Transcript: Paul Ryan on Citizens United & the influence of Super PACs
Transcript of remarks by Paul Ryan, FEC Program Director and Associate Legal Counsel at the Campaign Legal Center, on Super PACs at a panel hosted by the Sunlight Foundation on Jan. 23, 2012:
“I’m going to talk a little bit about some of the broader legal concerns at play when you’re talking about disclosure and transparency.
“As Mimi [Marziani] and Eliza [Newlin Carney] both explained, one of the major things coming out of the Supreme Court’s decision in Citizens United was the declaration by our Supreme Court – by five justices – that independent expenditures don’t corrupt or can’t corrupt.
“But one of the promises made by the court – promise might be too strong of a word – but one of the suggestions strongly made by eight of the court’s nine members was that disclosure and transparency would be an antidote to any potential corruption from this flood of corporate and, by extension, union money that would be coming into our election system.
“So eight of the court’s nine justices signed down to a section of the opinion that stated, for example, ‘A campaign finance system that pairs corporate independent expenditures with effective disclosure has not existed before today.’
“Later in the same paragraph, they went on to write, ‘With the advent of the Internet, prompt disclosure of expenditures can provide shareholders and citizens with the information needed to hold corporations and elected officials accountable for their positions and supporters.’
“Skipping ahead to the end of that same paragraph, the court concluded, ‘The First Amendment protects political speech; and disclosure permits citizens and shareholders to react to the speech of corporate entities in a proper way. This transparency enables the electorate to make informed decisions and give proper weight to different speakers and messages.’
“So eight of the court’s nine justices strongly stood behind disclosure. And this wasn’t the first time. In fact, eight of the court’s nine justices have been strongly behind disclosure in all of the court’s recent disclosure-related decisions.
“Eight of the court’s nine justices in 2003 in the McConnell [v. FEC] decision that upheld the Bipartisan Campaign Reform Act (BCRA) also stood firmly behind disclosure. The only justice on the court who has not supported disclosure is Justice [Clarence] Thomas.
“And also very recently, in a case out of the state of Washington, called Doe v. Reed, which was not pertaining to disclosure of money in elections. It was pertaining to the disclosure of the identities of those who sign petitions to get measures on the ballot. In that case, Doe v. Reed, eight of the nine justices again stood behind disclosure and upheld the law.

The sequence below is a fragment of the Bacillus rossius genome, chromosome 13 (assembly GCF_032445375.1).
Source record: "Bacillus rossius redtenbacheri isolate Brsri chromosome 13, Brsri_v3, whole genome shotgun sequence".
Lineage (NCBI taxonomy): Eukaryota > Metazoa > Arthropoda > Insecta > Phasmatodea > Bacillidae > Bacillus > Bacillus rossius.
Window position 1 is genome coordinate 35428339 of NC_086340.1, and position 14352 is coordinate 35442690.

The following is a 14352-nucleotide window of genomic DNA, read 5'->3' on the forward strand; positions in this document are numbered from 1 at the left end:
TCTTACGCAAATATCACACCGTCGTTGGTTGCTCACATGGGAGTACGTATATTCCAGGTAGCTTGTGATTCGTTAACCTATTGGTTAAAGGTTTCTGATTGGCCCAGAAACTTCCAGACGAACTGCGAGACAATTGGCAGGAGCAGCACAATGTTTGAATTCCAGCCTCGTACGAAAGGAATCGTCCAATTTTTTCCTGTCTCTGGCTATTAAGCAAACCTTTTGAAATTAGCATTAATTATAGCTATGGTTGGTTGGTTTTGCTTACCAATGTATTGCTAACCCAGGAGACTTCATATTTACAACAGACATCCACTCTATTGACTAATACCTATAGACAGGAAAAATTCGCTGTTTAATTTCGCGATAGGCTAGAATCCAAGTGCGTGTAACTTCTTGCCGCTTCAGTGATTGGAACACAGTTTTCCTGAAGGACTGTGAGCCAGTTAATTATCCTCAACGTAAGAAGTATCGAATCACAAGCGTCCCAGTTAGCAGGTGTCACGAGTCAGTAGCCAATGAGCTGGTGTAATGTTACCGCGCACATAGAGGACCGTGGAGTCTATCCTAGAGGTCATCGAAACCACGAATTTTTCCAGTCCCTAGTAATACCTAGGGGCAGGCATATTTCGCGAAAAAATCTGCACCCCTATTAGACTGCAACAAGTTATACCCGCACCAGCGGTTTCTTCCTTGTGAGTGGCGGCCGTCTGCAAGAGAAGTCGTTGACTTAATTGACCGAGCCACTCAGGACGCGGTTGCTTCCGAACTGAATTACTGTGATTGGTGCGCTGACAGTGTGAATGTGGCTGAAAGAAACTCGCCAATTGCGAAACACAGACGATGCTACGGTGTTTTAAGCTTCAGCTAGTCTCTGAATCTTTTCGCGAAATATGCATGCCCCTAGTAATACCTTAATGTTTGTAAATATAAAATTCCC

“And I want to read to you a very short passage from Justice [Antonin] Scalia’s concurring opinion in that decision because it is perhaps the most strongly-worded endorsement of disclosure that I’ve heard coming from a Supreme Court justice.
“Justice Scalia wrote, ‘There are laws against threats and intimidation, and harsh criticism, short of unlawful action, is a price our people have traditionally been willing to pay for self governance. Requiring people to stand up in public for their political acts fosters civic courage without which our democracy is doomed. For my part, I do not look forward to society, which thanks to the Supreme Court, campaigns anonymously and even exercises the direct democracy of an initiative or referendum hidden from public scrutiny and protected from the accountability of criticism. This does not resemble the home of the brave.’
“So that’s the backdrop here – the legal backdrop. We have a very consistent eight justice majority in the United States Supreme Court behind transparency and disclosure in our elections.
“But as Eliza explained very accurately, we have a major deficit of disclosure in this year’s election.
“Why is that the case? Well, Eliza touched on the main points. One is that while indeed it is true that Super PACs have to disclose all of the money coming into those Super PACs, the entire universe of possible and legal donors to these PACs changed with Citizens United and SpeechNow, more specifically, that came a couple of months later. So for the first time in decades, it became legal for entities, for groups, for corporations to make unlimited contributions to these Super PACs.
“What we may see at the end of this month – when most of the Super PACs that had been created for this election cycle have to file their first comprehensive reports – is filing of reports that state that a particular Super PAC received $1 million from ‘Americans for Apple Pie.’ And that is made possible by Citizens United combined with SpeechNow.